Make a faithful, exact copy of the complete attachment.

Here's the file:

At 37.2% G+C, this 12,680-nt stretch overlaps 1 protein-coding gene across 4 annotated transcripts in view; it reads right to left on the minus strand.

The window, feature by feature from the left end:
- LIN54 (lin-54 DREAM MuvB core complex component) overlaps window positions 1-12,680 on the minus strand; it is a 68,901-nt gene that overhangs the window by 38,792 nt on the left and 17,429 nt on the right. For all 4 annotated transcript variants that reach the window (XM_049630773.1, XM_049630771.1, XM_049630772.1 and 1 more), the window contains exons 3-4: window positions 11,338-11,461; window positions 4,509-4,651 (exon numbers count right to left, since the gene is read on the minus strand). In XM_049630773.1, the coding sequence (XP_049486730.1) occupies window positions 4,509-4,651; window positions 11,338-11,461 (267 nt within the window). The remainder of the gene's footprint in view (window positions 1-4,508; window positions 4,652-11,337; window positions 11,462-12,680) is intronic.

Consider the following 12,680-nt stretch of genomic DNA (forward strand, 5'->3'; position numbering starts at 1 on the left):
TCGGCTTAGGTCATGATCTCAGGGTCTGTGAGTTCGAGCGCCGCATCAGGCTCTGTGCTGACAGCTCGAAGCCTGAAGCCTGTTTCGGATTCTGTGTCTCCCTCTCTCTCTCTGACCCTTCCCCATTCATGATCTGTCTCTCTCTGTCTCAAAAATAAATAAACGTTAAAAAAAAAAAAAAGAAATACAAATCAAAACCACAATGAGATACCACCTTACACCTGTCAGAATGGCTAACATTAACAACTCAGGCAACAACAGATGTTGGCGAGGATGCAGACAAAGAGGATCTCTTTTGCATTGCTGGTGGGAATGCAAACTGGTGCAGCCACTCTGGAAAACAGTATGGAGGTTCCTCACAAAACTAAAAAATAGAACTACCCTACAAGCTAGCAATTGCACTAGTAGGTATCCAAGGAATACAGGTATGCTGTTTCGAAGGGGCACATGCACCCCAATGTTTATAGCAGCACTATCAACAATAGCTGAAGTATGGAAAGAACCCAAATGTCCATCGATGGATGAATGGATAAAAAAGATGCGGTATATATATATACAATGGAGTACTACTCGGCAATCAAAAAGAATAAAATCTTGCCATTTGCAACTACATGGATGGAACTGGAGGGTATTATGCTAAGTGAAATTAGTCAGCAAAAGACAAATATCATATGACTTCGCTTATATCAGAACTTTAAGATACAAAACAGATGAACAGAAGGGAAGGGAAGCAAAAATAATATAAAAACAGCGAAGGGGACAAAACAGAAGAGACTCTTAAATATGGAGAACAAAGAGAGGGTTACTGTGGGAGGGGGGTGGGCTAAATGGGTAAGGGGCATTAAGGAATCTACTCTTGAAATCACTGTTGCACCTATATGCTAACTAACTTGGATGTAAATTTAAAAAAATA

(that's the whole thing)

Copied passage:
At 37.2% G+C, this 12,680-nt stretch overlaps 1 protein-coding gene across 4 annotated transcripts in view; it reads right to left on the minus strand.

The window, feature by feature from the left end:
- LIN54 (lin-54 DREAM MuvB core complex component) overlaps window positions 1-12,680 on the minus strand; it is a 68,901-nt gene that overhangs the window by 38,792 nt on the left and 17,429 nt on the right. For all 4 annotated transcript variants that reach the window (XM_049630773.1, XM_049630771.1, XM_049630772.1 and 1 more), the window contains exons 3-4: window positions 11,338-11,461; window positions 4,509-4,651 (exon numbers count right to left, since the gene is read on the minus strand). In XM_049630773.1, the coding sequence (XP_049486730.1) occupies window positions 4,509-4,651; window positions 11,338-11,461 (267 nt within the window). The remainder of the gene's footprint in view (window positions 1-4,508; window positions 4,652-11,337; window positions 11,462-12,680) is intronic.

Consider the following 12,680-nt stretch of genomic DNA (forward strand, 5'->3'; position numbering starts at 1 on the left):
TCGGCTTAGGTCATGATCTCAGGGTCTGTGAGTTCGAGCGCCGCATCAGGCTCTGTGCTGACAGCTCGAAGCCTGAAGCCTGTTTCGGATTCTGTGTCTCCCTCTCTCTCTCTGACCCTTCCCCATTCATGATCTGTCTCTCTCTGTCTCAAAAATAAATAAACGTTAAAAAAAAAAAAAAGAAATACAAATCAAAACCACAATGAGATACCACCTTACACCTGTCAGAATGGCTAACATTAACAACTCAGGCAACAACAGATGTTGGCGAGGATGCAGACAAAGAGGATCTCTTTTGCATTGCTGGTGGGAATGCAAACTGGTGCAGCCACTCTGGAAAACAGTATGGAGGTTCCTCACAAAACTAAAAAATAGAACTACCCTACAAGCTAGCAATTGCACTAGTAGGTATCCAAGGAATACAGGTATGCTGTTTCGAAGGGGCACATGCACCCCAATGTTTATAGCAGCACTATCAACAATAGCTGAAGTATGGAAAGAACCCAAATGTCCATCGATGGATGAATGGATAAAAAAGATGCGGTATATATATATACAATGGAGTACTACTCGGCAATCAAAAAGAATAAAATCTTGCCATTTGCAACTACATGGATGGAACTGGAGGGTATTATGCTAAGTGAAATTAGTCAGCAAAAGACAAATATCATATGACTTCGCTTATATCAGAACTTTAAGATACAAAACAGATGAACAGAAGGGAAGGGAAGCAAAAATAATATAAAAACAGCGAAGGGGACAAAACAGAAGAGACTCTTAAATATGGAGAACAAAGAGAGGGTTACTGTGGGAGGGGGGTGGGCTAAATGGGTAAGGGGCATTAAGGAATCTACTCTTGAAATCACTGTTGCACCTATATGCTAACTAACTTGGATGTAAATTTAAAAAAATA